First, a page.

Abstract:Moisture damage is defined as the degradation of the mechanical properties of asphalt concrete (AC) caused by moisture. Moisture damage causes a severe loss in the strength and durability of asphalt pavements, leading to a major decrease in pavement performance. Hence, many additives are used to mitigate the effect of moisture on AC. The moisture sensitivity of AC depends on many factors, including aggregates, binders, and AC properties, environmental conditions (e.g., temperature and humidity), traffic loading, quality of construction, and pavement design. Many laboratory tests have been developed to understand and evaluate moisture damage. Laboratory tests are conducted at two levels, AC mixture and its components (binder and aggregate), using various conditioning procedures to introduce the effects of moisture. Current AC moisture susceptibility identification laboratory tests have three main drawbacks: limited ability of simulating environmental conditions, dependence of results on test conditioning process, and limited correlation between laboratory and field results. These shortcomings have compelled the need for the development of new tools to study moisture damage; especially at the component level. The main objective of this study is to predict the impact of several additives/modifiers and recycled asphalt pavement (RAP) on moisture susceptibility of AC at the mixture- and component-level. The impact was evaluated under different aging and conditioning levels. In addition, an assessment of the impact was performed within mixture-level tests and between mixture- and component-level tests. The study is focused primarily on investigating the effects of moisture on AC mixtures. Two AC mixes (in addition to selected additives and modifiers), typically used in the State of Illinois, were considered: 19.0-mm nominal maximum aggregate size (NMAS) binder mix and 19.0-mm NMAS mix with 50% RAP. The additives and modifiers consist of liquid anti-strip (LAS), hydrated lime (HL), styrene butadiene styrene (SBS), SBS with LAS, and polyphosphoric acid (PPA) with HL. The effects of the additives and modifiers on the moisture susceptibility of the proposed AC mixtures were evaluated through several mixture- and component-level tests. The mixture-level tests are the modified AASHTO T-283 and dynamic modulus tests. The surface free energy (SFE), direct adhesion test (DAT) and blister test (BT) represent the component-level types. Samples for the mixture-level tests were prepared at different aging and conditioning durations. Aging durations include one hour and four hours after mixing and prior to compaction; conditioning durations comprise one thawing cycle, three freezing and thawing (FT) cycles, and five FT cycles. Aging was also being considered at the component level by using the rolling thin film oven (RTFO) and pressure aging vessel (PAV). Each binder was tested at the virgin, RTFO, and PAV aging status. The results from modified AASHTO T-283 test indicate that LAS and HL improved moisture resistance. RAP and modified mixes (mixes with SBS or with PPA+HL) were not efficient in reducing moisture susceptibility. Analyzing modified AASHTO T-283 results can be best evaluated using the modified Lottman test, if extensive conditioning is considered, at four hours aging with five FT cycles conditioning. Master curve obtained from the dynamic modulus test found to be not as effective as tensile strength for evaluating moisture damage in AC mixes. The improvement of AC with LAS and RAP is decreased with aging while AC with HL improvement increased with aging. Aggregate had higher SFE than asphalt binder. It was found that AC mixes with LAS, HL and RAP produced the best performance considering moisture resistance when added to asphalt binder. PPA and SBS modifiers produced insignificant alteration of control asphalt binder SFE. Results from the SFE test suggest that there is no unique relation between SFE parameters (SFE, work of adhesion, and work of cohesion) and aging. Direct adhesion test (DAT) appears to be incapable of capturing aging impact on adhesion performance and unreliable in ranking and classifying asphalt binders. This could be related to the drawbacks in sample preparation, repeatability, and sample failure. The current blister test (BT) setup needs improvement to be able to properly assess the adhesion characteristics of asphalt binder. The comparison of a component level parameter (SFE) with mixture-level parameter, tensile stress ration (TSR), showed that TSR and SFE are efficient in identifying the impact of additives on the moisture susceptibility of AC mixes and asphalt binders. However, dynamic modulus (E*) Ratio appears to have a potential for qualitatively evaluating moisture damage of AC mixes at excessive conditioning. This study found that adding LAS or HL are effective in reducing moisture susceptibility of AC mixtures.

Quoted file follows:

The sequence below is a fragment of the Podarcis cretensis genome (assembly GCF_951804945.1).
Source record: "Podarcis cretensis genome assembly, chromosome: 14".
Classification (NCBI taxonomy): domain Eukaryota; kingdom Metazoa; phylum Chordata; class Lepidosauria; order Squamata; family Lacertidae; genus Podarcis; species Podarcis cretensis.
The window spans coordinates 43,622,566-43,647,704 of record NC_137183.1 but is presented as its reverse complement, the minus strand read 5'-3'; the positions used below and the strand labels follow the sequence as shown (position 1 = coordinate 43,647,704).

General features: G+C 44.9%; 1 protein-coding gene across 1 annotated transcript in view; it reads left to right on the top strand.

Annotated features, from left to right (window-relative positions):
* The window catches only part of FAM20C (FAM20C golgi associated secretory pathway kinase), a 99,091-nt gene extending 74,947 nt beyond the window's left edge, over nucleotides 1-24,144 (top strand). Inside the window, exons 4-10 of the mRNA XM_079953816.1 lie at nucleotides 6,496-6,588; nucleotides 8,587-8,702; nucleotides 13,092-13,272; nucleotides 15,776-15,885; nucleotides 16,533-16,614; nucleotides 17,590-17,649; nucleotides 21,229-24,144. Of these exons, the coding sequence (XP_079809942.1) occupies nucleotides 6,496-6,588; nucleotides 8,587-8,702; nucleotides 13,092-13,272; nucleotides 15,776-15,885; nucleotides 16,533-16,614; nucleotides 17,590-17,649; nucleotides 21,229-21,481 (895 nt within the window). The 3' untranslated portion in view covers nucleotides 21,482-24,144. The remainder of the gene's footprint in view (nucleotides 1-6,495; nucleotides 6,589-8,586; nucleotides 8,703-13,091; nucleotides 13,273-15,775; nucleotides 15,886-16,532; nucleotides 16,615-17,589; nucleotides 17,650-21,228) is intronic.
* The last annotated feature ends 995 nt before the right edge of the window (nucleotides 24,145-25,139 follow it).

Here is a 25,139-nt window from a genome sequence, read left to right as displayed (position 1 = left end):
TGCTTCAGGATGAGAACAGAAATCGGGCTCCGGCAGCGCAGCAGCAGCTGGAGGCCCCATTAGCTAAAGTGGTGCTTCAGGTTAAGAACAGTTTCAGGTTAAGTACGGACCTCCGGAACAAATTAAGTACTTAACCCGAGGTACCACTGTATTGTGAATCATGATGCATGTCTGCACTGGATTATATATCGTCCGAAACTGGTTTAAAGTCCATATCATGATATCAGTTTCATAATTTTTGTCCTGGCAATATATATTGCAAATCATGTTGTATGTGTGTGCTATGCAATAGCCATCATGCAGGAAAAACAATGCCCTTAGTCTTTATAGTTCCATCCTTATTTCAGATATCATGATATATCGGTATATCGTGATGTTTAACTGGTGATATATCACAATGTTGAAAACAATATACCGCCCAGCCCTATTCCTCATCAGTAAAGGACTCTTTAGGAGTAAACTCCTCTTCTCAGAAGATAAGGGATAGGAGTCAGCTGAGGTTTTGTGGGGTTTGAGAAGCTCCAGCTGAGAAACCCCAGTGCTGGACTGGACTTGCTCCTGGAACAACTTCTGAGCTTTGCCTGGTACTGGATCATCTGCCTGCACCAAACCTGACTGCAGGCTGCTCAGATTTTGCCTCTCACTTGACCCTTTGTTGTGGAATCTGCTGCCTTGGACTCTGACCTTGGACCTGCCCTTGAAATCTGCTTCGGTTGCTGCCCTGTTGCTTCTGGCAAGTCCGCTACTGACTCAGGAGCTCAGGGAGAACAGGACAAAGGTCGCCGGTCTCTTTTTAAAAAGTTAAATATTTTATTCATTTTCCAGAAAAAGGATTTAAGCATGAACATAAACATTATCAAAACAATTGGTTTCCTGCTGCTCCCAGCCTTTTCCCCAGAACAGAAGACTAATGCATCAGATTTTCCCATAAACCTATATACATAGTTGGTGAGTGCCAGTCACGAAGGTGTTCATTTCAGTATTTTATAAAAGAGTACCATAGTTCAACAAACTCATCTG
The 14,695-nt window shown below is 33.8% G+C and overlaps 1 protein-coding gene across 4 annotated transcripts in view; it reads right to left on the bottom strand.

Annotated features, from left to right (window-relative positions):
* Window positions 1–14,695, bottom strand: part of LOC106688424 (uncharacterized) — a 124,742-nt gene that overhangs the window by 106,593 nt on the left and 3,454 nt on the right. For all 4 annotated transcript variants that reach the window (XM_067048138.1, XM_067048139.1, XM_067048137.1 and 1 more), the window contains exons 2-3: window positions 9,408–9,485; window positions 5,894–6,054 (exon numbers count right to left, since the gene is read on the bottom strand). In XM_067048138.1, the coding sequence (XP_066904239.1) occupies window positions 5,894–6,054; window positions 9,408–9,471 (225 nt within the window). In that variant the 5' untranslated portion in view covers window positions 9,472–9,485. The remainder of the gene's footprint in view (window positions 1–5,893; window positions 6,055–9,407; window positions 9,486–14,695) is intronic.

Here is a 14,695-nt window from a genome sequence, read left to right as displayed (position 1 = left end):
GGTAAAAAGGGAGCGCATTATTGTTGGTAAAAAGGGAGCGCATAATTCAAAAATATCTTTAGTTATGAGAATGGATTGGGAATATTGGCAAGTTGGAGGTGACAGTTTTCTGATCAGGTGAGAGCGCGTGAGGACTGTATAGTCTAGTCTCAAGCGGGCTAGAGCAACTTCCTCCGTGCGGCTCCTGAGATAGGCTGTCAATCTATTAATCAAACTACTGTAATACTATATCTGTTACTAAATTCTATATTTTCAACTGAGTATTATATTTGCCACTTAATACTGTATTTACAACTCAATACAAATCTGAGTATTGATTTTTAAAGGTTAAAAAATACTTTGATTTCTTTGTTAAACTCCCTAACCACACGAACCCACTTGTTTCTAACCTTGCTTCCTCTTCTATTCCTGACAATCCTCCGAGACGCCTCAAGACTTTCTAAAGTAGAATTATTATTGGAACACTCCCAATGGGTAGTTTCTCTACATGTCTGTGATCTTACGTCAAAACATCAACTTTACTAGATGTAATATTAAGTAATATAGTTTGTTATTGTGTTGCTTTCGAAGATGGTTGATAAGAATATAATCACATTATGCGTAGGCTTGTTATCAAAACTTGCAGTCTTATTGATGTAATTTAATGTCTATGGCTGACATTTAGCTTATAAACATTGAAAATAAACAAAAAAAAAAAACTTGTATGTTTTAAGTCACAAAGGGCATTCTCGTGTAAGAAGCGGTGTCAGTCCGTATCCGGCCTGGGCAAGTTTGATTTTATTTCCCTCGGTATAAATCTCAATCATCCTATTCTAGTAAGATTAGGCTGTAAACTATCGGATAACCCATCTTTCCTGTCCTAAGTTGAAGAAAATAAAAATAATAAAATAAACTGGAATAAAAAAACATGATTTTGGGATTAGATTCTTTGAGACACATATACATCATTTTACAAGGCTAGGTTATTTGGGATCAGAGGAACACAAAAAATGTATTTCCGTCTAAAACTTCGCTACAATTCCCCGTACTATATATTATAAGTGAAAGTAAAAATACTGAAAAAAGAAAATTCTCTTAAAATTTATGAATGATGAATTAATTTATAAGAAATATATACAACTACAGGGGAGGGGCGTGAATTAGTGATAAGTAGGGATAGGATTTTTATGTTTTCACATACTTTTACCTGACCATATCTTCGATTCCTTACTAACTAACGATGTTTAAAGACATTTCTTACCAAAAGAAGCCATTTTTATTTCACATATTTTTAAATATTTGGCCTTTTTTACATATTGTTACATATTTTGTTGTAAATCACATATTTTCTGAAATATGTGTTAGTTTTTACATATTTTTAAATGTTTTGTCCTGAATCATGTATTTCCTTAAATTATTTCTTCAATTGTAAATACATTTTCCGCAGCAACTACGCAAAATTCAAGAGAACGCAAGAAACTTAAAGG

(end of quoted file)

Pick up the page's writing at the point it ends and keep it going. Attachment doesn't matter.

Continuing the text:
Issue Date:2016-04-22
Rights Information:Copyright 2016 Ibrahim Abuawad. All rights reserved.
Date Available in IDEALS:2016-07-07
Date Deposited:2016-05